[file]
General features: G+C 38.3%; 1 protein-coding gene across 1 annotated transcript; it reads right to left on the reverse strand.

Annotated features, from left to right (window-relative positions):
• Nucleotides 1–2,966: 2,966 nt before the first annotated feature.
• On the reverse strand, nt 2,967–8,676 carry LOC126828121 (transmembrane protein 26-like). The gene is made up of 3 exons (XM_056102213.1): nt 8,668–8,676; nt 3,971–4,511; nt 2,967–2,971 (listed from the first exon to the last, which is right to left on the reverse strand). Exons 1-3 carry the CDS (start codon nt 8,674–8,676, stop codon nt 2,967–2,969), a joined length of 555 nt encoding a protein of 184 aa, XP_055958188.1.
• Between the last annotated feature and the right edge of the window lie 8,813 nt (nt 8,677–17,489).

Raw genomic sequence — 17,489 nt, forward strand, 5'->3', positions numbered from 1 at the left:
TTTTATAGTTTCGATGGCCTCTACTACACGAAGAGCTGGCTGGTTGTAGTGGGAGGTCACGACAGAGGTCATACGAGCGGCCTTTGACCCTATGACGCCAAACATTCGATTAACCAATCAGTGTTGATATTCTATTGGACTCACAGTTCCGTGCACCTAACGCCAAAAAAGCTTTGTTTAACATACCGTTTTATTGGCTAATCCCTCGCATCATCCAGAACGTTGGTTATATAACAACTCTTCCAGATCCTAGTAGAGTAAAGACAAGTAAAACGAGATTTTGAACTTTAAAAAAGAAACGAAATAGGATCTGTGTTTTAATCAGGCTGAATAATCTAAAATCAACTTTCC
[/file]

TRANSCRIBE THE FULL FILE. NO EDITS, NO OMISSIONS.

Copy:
General features: G+C 38.3%; 1 protein-coding gene across 1 annotated transcript; it reads right to left on the reverse strand.

Annotated features, from left to right (window-relative positions):
• Nucleotides 1–2,966: 2,966 nt before the first annotated feature.
• On the reverse strand, nt 2,967–8,676 carry LOC126828121 (transmembrane protein 26-like). The gene is made up of 3 exons (XM_056102213.1): nt 8,668–8,676; nt 3,971–4,511; nt 2,967–2,971 (listed from the first exon to the last, which is right to left on the reverse strand). Exons 1-3 carry the CDS (start codon nt 8,674–8,676, stop codon nt 2,967–2,969), a joined length of 555 nt encoding a protein of 184 aa, XP_055958188.1.
• Between the last annotated feature and the right edge of the window lie 8,813 nt (nt 8,677–17,489).

Raw genomic sequence — 17,489 nt, forward strand, 5'->3', positions numbered from 1 at the left:
TTTTATAGTTTCGATGGCCTCTACTACACGAAGAGCTGGCTGGTTGTAGTGGGAGGTCACGACAGAGGTCATACGAGCGGCCTTTGACCCTATGACGCCAAACATTCGATTAACCAATCAGTGTTGATATTCTATTGGACTCACAGTTCCGTGCACCTAACGCCAAAAAAGCTTTGTTTAACATACCGTTTTATTGGCTAATCCCTCGCATCATCCAGAACGTTGGTTATATAACAACTCTTCCAGATCCTAGTAGAGTAAAGACAAGTAAAACGAGATTTTGAACTTTAAAAAAGAAACGAAATAGGATCTGTGTTTTAATCAGGCTGAATAATCTAAAATCAACTTTCC